If we look only at Piglet’s performance in the Quarterfinals and the Tiebreaker match vs. Team 8, however, Piglet starts to look a lot better, with an insane 9.0 KDA and 742 damage to champions per minute. Inflated numbers are to be expected when we’re looking only at a series of wins, but the stats do suggest that the AD Carry matchup may not be as one-sided as it appears.

Advantage: Sneaky


Daerek “LemonNation” Hart vs. Alex “Xpecial” Chu

Like most of his teammates, LemonNation captured a fairly high KDA, his 4.6 besting Xpecial’s 3.2. His Kill Participation of 78% is especially impressive when set against Xpecial’s rather pedestrian 67%. Xpecial topped his counterpart in ward placement, but both Supports cleared enemy wards at the same rate.

LemonNation played six different champions in wins during the split, and was the first to introduce Veigar and Nautilus to the bottom lane in North America. His champion pool is among the most diverse and creative in the NA LCS. Xpecial also has a fairly deep champion pool, having won on five different champions, but his picks tend to be more traditional (Annie, Braum, Janna, Leona, Nami, Thresh). If Lemon is cosidering pulling out another Support Surprise, that could create an edge for Cloud9.

Advantage: LemonNation

Team Statistics

Note: Average gold differential @ 10 minutes is based on values rounded to the nearest hundred.

Cloud9 has one of the lowest average game lengths in the NA LCS, while Team Liquid’s games have been among the longest. This speaks to Cloud9’s ability to gain an early advantage and then press their lead home with excellent map play and objective control, quickly converting leads into wins while denying comeback opportunities.

Team Liquid has strong Dragon control, taking down the first Dragon in 58% of their games, but Liquid only secured the first tower in 26% of their games, half as often as Cloud9’s 53%. That partly explains Cloud9’s stronger numbers in average gold differential at 10 minutes.

For team vision control, Team Liquid takes the win in ward placements, but Cloud9 is more effective in clearing away enemy wards. We’ll have to watch the warding battle during the semifinals to see if Cloud9’s Sweeping Lenses can keep up with Team Liquid’s Sightstones.

Combat Advantage: Cloud9
Early Game Advantage: Cloud9
Vision Advantage: Too close to call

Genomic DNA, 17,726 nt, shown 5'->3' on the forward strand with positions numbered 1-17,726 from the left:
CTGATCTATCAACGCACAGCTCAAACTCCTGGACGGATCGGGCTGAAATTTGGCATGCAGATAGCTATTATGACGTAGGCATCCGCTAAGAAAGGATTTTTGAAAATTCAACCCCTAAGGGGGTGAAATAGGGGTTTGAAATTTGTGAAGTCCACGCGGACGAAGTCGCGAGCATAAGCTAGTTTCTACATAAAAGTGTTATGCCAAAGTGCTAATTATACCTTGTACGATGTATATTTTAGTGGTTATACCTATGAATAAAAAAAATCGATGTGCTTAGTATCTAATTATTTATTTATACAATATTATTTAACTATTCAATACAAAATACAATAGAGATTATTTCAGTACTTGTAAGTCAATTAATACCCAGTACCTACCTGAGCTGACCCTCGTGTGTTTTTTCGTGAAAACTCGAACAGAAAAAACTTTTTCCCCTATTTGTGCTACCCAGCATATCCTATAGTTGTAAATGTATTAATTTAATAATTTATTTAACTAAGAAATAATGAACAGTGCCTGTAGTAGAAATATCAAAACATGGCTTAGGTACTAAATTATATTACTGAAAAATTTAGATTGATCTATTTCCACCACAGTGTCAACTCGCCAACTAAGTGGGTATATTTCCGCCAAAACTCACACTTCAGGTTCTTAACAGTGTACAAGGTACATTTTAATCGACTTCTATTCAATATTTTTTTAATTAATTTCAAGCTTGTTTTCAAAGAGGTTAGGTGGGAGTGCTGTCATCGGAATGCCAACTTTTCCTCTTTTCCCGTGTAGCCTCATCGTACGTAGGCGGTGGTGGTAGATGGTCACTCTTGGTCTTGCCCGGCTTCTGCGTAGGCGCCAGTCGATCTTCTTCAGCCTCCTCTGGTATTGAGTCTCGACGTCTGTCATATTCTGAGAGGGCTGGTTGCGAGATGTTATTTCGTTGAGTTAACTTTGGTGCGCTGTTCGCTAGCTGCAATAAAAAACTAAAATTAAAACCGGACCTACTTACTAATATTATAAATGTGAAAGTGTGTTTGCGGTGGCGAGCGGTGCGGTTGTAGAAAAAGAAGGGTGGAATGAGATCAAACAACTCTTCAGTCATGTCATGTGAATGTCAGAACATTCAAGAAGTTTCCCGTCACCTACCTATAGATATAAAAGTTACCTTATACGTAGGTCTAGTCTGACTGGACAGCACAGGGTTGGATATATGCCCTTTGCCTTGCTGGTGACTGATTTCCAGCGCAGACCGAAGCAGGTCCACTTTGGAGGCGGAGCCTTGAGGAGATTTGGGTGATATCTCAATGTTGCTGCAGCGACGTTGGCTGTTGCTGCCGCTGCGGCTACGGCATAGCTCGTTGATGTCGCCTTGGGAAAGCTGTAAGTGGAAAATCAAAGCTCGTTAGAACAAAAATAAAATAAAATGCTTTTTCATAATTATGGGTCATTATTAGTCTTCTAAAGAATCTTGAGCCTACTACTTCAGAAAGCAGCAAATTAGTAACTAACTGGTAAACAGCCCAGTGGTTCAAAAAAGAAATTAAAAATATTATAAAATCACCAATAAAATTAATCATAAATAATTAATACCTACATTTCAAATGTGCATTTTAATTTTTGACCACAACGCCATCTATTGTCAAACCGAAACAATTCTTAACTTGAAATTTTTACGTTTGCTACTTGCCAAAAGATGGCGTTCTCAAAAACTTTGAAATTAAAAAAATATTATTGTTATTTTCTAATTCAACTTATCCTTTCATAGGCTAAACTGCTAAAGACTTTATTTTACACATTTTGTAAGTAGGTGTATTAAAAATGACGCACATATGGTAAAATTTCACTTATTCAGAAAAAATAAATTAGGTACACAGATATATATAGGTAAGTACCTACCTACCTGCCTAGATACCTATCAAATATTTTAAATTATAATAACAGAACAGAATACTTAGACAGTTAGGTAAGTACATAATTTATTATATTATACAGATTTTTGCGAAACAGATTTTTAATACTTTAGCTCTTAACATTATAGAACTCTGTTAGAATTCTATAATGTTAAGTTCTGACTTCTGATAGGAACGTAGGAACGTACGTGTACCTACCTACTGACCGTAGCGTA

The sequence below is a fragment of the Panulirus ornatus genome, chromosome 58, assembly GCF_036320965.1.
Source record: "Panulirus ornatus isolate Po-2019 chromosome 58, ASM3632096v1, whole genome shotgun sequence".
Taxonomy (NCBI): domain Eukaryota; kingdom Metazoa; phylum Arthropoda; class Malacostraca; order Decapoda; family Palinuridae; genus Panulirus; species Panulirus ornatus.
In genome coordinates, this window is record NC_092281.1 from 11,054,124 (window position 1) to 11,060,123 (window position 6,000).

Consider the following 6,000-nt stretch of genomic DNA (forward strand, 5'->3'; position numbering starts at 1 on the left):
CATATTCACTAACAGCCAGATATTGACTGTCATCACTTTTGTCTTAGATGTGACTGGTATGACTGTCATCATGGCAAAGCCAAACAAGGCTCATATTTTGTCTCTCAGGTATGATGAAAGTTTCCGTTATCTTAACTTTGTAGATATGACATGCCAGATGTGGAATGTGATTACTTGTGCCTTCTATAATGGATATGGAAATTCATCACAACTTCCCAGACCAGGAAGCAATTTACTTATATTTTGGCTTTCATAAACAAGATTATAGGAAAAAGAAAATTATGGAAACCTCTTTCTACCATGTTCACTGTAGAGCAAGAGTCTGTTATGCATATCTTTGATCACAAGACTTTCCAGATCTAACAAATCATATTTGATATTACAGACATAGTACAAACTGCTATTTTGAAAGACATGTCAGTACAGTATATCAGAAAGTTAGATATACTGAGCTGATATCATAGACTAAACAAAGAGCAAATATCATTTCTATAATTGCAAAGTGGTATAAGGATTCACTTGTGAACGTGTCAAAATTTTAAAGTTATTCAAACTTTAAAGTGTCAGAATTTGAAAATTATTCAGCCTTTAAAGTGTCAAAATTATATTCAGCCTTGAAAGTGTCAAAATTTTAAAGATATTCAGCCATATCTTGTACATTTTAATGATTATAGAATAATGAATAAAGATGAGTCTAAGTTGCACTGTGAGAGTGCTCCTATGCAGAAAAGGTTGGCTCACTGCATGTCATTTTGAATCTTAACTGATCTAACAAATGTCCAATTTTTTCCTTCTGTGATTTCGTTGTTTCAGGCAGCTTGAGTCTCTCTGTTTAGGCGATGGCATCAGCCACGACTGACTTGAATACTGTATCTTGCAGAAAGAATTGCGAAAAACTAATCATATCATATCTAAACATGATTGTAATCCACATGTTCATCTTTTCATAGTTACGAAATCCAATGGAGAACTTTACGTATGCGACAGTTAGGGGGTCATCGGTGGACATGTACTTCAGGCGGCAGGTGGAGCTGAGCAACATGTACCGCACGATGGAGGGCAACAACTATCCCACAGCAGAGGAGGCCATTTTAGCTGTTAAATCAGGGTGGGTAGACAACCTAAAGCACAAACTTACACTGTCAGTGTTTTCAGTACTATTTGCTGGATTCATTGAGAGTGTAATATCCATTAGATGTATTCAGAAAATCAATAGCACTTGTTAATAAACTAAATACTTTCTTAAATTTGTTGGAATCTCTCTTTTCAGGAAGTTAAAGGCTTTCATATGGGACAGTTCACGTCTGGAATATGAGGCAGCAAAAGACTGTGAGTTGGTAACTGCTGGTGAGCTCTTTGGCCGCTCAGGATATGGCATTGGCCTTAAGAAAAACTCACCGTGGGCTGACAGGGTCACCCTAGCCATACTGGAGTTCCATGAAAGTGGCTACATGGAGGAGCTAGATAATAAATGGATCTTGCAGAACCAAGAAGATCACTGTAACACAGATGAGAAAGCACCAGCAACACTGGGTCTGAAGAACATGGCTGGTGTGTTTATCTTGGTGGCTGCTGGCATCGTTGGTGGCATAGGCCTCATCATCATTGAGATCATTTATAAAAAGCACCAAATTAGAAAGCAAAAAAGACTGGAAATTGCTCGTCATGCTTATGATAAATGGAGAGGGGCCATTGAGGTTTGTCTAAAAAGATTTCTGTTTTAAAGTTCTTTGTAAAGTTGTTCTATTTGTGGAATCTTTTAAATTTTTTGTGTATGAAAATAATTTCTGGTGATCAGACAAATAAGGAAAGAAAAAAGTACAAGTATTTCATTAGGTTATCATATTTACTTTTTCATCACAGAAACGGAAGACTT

The past is not a perfect predictor of the future, especially in a game like League of Legends with its shifting meta game, which currently favours tank junglers and a bizarre assortment of oddities in the solo lanes, like the recent Smite/Teleport trend or Urgot, Cho’Gath, and even Malzahar in Mid. Anything could happen, and that’s why we love to watch.

But judging by the statistics we’ve reviewed, Cloud9 has the advantage over Team Liquid in three of the five positions: C9’s main strengths appear to lie with Meteos in the Jungle and with Sneaky and LemonNation in the bottom lane, while Team Liquid has an advantage in the Top lane. Both teams have upward-trending Mid laners, with no clear advantage to either player.

Team Liquid has to hope that the big performances from FeniX and Piglet in the Quarterfinal win against CLG are signs of things to come, because an average performance from either of the Koreans will likely lead to defeat.

On the whole, Cloud9 looks to have the advantage in the early game, but Team Liquid has plenty of experience this split with pushing games late and looking for successful team fights, a formula that earned them two of their three Quarterfinal wins against CLG, the best early game team in the NA LCS. The difference here is that Cloud9 has excellent mid-to-late-game shot calling and map movement, an area of weakness for CLG. Team Liquid may not be able to simply keep things close for 30 minutes and then win a team fight, because Cloud9 knows how to win the map and avoid unfavourable fights. If TL’s map movement isn’t up to snuff, they’ll find themselves losing objectives and quickly falling further behind.

Prediction: Cloud9, 3-1


Have your own take on the story told by these statistics? Leave a comment and get the discussion going. Curious about some other stats that aren’t included here? You may be able to find them at Oracle’s Elixir.

You can also find me on Twitter at @OraclesElixir, where you can ask me to look up specific NA LCS stats, or let me know what you’d like to see added to the database in the future.

Thank you to Daniel “Exorant” Hume for putting together the stats graphics!